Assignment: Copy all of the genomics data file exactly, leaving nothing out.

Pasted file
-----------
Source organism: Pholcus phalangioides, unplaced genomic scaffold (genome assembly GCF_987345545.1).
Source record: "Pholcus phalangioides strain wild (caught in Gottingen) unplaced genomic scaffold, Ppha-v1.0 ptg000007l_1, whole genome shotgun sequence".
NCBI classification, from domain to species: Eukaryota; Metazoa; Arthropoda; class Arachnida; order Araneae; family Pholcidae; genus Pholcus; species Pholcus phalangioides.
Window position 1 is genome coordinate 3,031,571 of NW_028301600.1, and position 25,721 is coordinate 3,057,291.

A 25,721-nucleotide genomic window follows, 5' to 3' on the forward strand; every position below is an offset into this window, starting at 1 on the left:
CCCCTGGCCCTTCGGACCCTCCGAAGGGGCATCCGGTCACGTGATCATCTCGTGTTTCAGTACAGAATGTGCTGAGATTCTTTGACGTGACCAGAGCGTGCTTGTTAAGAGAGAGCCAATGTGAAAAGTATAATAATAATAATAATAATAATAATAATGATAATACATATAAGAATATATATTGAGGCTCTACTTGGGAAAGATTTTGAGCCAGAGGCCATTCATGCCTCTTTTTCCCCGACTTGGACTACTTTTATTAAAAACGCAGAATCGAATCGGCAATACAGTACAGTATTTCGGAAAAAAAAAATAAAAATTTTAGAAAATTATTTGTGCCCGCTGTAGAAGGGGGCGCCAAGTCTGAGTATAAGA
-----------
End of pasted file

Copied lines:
Source organism: Pholcus phalangioides, unplaced genomic scaffold (genome assembly GCF_987345545.1).
Source record: "Pholcus phalangioides strain wild (caught in Gottingen) unplaced genomic scaffold, Ppha-v1.0 ptg000007l_1, whole genome shotgun sequence".
NCBI classification, from domain to species: Eukaryota; Metazoa; Arthropoda; class Arachnida; order Araneae; family Pholcidae; genus Pholcus; species Pholcus phalangioides.
Window position 1 is genome coordinate 3,031,571 of NW_028301600.1, and position 25,721 is coordinate 3,057,291.

A 25,721-nucleotide genomic window follows, 5' to 3' on the forward strand; every position below is an offset into this window, starting at 1 on the left:
CCCCTGGCCCTTCGGACCCTCCGAAGGGGCATCCGGTCACGTGATCATCTCGTGTTTCAGTACAGAATGTGCTGAGATTCTTTGACGTGACCAGAGCGTGCTTGTTAAGAGAGAGCCAATGTGAAAAGTATAATAATAATAATAATAATAATAATAATGATAATACATATAAGAATATATATTGAGGCTCTACTTGGGAAAGATTTTGAGCCAGAGGCCATTCATGCCTCTTTTTCCCCGACTTGGACTACTTTTATTAAAAACGCAGAATCGAATCGGCAATACAGTACAGTATTTCGGAAAAAAAAAATAAAAATTTTAGAAAATTATTTGTGCCCGCTGTAGAAGGGGGCGCCAAGTCTGAGTATAAGA